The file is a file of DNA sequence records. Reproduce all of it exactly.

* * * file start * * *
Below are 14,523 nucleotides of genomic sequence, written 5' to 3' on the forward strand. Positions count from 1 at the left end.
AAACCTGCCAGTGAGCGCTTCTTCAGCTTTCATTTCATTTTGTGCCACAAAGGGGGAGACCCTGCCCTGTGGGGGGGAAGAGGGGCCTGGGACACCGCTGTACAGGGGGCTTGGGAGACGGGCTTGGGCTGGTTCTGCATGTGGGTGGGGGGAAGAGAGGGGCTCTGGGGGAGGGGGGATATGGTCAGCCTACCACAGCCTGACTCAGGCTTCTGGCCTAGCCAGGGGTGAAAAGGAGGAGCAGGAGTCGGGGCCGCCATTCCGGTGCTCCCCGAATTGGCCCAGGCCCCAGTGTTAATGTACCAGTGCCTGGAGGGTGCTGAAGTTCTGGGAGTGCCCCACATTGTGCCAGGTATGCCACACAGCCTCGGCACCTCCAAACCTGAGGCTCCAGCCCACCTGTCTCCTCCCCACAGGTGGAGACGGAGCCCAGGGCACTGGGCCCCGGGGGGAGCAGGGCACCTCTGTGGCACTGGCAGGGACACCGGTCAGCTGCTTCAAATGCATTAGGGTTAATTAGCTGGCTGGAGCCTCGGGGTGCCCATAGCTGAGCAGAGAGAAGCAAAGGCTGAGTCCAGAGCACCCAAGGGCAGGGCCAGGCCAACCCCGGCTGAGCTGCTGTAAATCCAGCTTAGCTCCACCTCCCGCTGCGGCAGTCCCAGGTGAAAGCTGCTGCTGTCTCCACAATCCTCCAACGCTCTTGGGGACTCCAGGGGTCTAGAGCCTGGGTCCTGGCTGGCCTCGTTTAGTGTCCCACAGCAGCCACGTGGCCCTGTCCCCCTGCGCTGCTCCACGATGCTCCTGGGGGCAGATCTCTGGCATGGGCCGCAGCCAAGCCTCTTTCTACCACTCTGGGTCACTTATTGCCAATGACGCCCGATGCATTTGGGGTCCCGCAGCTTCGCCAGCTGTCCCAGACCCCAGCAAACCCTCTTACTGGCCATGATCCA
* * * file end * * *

Below are 14,523 nucleotides of genomic sequence, written 5' to 3' on the forward strand. Positions count from 1 at the left end.
AAACCTGCCAGTGAGCGCTTCTTCAGCTTTCATTTCATTTTGTGCCACAAAGGGGGAGACCCTGCCCTGTGGGGGGGAAGAGGGGCCTGGGACACCGCTGTACAGGGGGCTTGGGAGACGGGCTTGGGCTGGTTCTGCATGTGGGTGGGGGGAAGAGAGGGGCTCTGGGGGAGGGGGGATATGGTCAGCCTACCACAGCCTGACTCAGGCTTCTGGCCTAGCCAGGGGTGAAAAGGAGGAGCAGGAGTCGGGGCCGCCATTCCGGTGCTCCCCGAATTGGCCCAGGCCCCAGTGTTAATGTACCAGTGCCTGGAGGGTGCTGAAGTTCTGGGAGTGCCCCACATTGTGCCAGGTATGCCACACAGCCTCGGCACCTCCAAACCTGAGGCTCCAGCCCACCTGTCTCCTCCCCACAGGTGGAGACGGAGCCCAGGGCACTGGGCCCCGGGGGGAGCAGGGCACCTCTGTGGCACTGGCAGGGACACCGGTCAGCTGCTTCAAATGCATTAGGGTTAATTAGCTGGCTGGAGCCTCGGGGTGCCCATAGCTGAGCAGAGAGAAGCAAAGGCTGAGTCCAGAGCACCCAAGGGCAGGGCCAGGCCAACCCCGGCTGAGCTGCTGTAAATCCAGCTTAGCTCCACCTCCCGCTGCGGCAGTCCCAGGTGAAAGCTGCTGCTGTCTCCACAATCCTCCAACGCTCTTGGGGACTCCAGGGGTCTAGAGCCTGGGTCCTGGCTGGCCTCGTTTAGTGTCCCACAGCAGCCACGTGGCCCTGTCCCCCTGCGCTGCTCCACGATGCTCCTGGGGGCAGATCTCTGGCATGGGCCGCAGCCAAGCCTCTTTCTACCACTCTGGGTCACTTATTGCCAATGACGCCCGATGCATTTGGGGTCCCGCAGCTTCGCCAGCTGTCCCAGACCCCAGCAAACCCTCTTACTGGCCATGATCCA